the parents for being too hope leslie liberal. >> what is this? i found it in the shower. >> that's generic brand shampoo. >> this is him. this is the guy i've been telling you about. this is everything you'd want in a president. >> the genius of family ties is it allows a youthful reaganite to emerge that's focused on the future. >> michael j. fox as alex keaton really became the center of the show and writers were smart enough to see that they had something special and they wrote to that. >> it's not fair alex. >> there's nothing that you can do about it jen. my advice is you just enjoy being a child as long as you can. i know i did. it was the best two weeks of my life. >> alex is a little bill buckley. the wall street journal is his
bib bible. he has a tie to go with his pajamas. >> the first thing your teacher is going to ask is what you did over the summer. a lot of kids will say i went to the zoo or beach or baseball game. what are you going to say? >> i watched the iran -- >> if mom and dad thought this generation was going to the dogs, think again. this is the generation that discovered hard work and success. >> american culture is changing the 80s and there's a whole notion of demographic s segmentation. >> networks were beginning to not be afraid to appeal to a specific demographic. >> look at that shirt. >> nice suit. are you looking to get drafted by the eagles. >> 30 something said we're just going to be about people. >> why did we start this business? >> to do our thing. >> but right now we have two
wives, three kids, four cars, two mortgages. >> a payroll. and that's life pal. >> 30 something is a important show and some people weren't buying it but for other people when they were talking about having kids and who was going to go back to work and some of these issues that hadn't been talked about a lot, it was important to people. >> i was so looking forward to doing this. to be a grown up for just an hour. >> in the beginning, there was talk of this being the yuppy show and you said that if there was a category for the most annoying show this might win as well. >> what some people perceive as annoying has nothing to do with yuppy. that's a word made up by advertisers.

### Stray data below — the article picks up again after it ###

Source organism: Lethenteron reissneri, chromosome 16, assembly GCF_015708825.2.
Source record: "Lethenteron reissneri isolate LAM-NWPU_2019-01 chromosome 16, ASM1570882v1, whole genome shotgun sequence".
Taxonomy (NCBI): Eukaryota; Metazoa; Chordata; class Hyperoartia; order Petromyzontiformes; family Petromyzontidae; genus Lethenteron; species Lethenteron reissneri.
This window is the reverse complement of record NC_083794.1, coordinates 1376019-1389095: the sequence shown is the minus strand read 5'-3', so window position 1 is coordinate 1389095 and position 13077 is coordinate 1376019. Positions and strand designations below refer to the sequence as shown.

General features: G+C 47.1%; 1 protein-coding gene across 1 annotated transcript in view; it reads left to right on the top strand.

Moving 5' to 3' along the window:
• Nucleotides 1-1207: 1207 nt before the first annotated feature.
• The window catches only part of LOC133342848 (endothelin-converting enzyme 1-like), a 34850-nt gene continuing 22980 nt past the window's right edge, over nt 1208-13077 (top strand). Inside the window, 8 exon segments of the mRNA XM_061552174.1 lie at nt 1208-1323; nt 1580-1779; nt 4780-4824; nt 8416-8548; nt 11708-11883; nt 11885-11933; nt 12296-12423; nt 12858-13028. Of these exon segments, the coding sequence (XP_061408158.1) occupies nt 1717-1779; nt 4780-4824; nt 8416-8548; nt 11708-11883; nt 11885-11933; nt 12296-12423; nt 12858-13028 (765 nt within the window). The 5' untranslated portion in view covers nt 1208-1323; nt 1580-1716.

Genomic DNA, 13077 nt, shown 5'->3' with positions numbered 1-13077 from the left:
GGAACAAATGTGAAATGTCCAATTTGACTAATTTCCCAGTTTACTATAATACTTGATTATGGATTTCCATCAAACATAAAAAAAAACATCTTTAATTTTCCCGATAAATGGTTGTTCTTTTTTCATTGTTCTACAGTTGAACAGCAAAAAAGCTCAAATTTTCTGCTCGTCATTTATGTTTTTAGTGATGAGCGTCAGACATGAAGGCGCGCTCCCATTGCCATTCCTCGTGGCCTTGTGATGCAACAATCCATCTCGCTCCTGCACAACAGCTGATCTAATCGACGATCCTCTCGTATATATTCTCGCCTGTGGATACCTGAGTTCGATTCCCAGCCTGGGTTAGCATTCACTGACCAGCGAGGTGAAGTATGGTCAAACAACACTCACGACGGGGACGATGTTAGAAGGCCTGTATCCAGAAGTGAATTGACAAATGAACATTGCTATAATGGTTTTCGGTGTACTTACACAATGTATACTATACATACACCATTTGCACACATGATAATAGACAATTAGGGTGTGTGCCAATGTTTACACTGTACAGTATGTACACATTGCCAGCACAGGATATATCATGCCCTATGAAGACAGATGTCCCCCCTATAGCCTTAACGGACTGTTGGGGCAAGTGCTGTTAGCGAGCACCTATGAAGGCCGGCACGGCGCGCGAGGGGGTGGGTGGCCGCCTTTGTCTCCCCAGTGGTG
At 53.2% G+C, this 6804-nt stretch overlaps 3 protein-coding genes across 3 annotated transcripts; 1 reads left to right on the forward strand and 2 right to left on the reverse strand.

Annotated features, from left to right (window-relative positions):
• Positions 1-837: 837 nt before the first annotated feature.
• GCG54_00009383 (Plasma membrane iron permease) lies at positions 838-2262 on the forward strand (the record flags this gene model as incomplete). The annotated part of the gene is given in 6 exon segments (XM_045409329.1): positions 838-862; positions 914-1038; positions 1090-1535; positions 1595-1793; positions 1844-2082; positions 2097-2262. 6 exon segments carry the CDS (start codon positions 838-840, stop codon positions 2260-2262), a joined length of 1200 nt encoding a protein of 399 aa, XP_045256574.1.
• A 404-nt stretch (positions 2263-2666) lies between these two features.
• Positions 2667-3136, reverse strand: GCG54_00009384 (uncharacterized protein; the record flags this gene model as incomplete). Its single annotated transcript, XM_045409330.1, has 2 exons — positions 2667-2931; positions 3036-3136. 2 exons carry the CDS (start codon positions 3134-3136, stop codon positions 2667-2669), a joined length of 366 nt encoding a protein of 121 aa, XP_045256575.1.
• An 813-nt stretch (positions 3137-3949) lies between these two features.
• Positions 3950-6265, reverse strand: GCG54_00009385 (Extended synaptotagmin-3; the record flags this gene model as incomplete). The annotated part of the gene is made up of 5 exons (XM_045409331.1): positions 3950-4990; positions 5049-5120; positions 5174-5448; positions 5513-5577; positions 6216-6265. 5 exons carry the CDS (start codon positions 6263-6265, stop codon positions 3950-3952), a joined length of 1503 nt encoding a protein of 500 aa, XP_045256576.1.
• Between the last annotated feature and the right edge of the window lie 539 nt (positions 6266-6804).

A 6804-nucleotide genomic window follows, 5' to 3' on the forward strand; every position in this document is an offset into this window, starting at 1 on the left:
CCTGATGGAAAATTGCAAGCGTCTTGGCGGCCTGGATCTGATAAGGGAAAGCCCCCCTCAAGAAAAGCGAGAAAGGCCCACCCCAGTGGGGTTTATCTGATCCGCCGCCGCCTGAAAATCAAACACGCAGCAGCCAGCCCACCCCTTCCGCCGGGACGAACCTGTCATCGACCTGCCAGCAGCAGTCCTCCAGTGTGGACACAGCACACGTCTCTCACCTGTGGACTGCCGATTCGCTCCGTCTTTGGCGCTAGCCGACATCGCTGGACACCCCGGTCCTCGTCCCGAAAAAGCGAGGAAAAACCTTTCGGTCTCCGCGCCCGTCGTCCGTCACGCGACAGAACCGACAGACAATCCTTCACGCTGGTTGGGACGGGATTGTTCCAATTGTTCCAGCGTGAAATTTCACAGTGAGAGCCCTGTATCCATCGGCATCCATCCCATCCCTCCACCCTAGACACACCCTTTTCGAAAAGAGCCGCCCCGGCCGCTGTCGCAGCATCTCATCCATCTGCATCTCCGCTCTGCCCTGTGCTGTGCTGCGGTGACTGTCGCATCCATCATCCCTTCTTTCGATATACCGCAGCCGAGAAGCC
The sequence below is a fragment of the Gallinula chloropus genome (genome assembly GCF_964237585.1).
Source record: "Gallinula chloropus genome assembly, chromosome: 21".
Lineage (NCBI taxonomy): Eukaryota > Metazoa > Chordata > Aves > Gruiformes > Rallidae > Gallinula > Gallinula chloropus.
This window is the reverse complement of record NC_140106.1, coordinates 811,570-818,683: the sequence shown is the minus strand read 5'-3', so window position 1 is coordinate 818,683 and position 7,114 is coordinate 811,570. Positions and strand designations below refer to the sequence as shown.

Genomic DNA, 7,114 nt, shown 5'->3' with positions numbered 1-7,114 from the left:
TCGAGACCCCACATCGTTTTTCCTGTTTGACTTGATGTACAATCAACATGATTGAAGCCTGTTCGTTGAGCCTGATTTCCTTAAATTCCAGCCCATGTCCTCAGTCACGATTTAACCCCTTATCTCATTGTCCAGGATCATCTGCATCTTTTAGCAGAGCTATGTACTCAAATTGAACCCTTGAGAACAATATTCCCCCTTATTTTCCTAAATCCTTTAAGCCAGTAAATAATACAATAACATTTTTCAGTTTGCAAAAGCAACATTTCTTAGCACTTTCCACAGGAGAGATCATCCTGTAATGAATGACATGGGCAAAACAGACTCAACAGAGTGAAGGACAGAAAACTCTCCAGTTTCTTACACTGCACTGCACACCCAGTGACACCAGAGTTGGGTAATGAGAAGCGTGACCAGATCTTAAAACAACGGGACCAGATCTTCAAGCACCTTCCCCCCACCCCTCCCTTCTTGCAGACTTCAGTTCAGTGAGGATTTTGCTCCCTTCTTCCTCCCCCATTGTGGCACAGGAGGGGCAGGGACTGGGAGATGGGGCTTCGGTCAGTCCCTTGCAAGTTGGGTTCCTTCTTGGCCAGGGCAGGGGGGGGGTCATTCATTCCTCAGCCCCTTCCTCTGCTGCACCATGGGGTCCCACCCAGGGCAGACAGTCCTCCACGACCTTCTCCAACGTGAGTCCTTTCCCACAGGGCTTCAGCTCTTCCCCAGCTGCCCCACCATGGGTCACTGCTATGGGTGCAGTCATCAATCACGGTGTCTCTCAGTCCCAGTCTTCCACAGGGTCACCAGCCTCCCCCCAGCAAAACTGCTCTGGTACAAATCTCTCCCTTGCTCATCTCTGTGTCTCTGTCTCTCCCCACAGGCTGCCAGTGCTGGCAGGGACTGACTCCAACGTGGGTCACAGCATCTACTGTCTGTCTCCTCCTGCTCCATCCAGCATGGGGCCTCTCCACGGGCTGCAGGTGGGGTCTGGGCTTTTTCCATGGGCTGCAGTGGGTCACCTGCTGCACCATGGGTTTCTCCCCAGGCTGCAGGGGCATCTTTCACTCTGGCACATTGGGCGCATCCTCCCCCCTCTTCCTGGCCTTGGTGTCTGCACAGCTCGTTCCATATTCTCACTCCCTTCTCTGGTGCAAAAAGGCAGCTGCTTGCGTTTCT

it has nothing to do with what the show is. >> it was not a giant hit but it was a niche hit. it attracted an enormously upscale group of advertisers. >> the network cared who was watching, not how much were watching and that was more and more catching on in the 80s. >> the prosecution will ask you to look to the law and this you must do but i ask that you look to your hearts as well. >> l.a. law was partly a classic lawyer show but intertwined with their personal lives and different lawyers sleeping together and trying to get ahead. >> the reality level on that show was like a foot or two off the ground and you were willing to go with that because it was a whole new spin on a law show. >> if you had to do it all over again and she walked into your office and she said take my case would you? of course you would because it's juicy, exciting stuff.
>> it was really fun to take the hill street blues format and use it to frame an entirely different social and cultur cultural strata with different results. >> i wonder if i might engage with my client privately. >> certainly. >> what are you doing for dinner tonight? >> i was planning on having you. >> in that case, skip lunch. >> the formula had gotten established of how you can do a dramatic show and yet still have an awful lot of fun. we didn't used to be able to accept that very easily in a tv hour. it's like okay what are the rules now. >> i'm doing what i should have done all along. what i wanted to do originally. what i should have done last night. i'm calling the police. >> hello, police?
>> the networks realized there was an audience looking for something less predictable than traditional primetime fare. >> moonlighting was another of those shows that said i see the formulas we had up to here. let's do different things. >> we're looking a little pale tod today. who do we have here? they had a shakespeare episode. they did a musical episode. they tried a lot of different stuff. >> i don't care about the lines on my face, the crows feet by my eyes or the altitude of my caboose. >> well, i'm at a loss. i don't know what that is. >> that's okay. they do. >> we have a very volatile relationship. there is a hate-love element to
it. >> flirtatious and kept them apart for a long time and bravo to him. >> what they did was took the sam and diane dynamic from cheers and escalated it. cheers was will they or won't they. moonlighting was, do they even want to. >> stay away from me. >> here i come. >> but i don't want you. i never wanted you. >> yeah, right. >> does entertaining mean at some point stopping the tease? do they get together at some point? >> that's going to be resolved this year. we like to think of it as 2.5 years of foreplay. >> people that have been watching moonlighting for years were waiting for this moment and you're emotions are already there built on to the emotions that you're seeing on the screen so when be my baby starts playing it's like a perfect storm of romance. ♪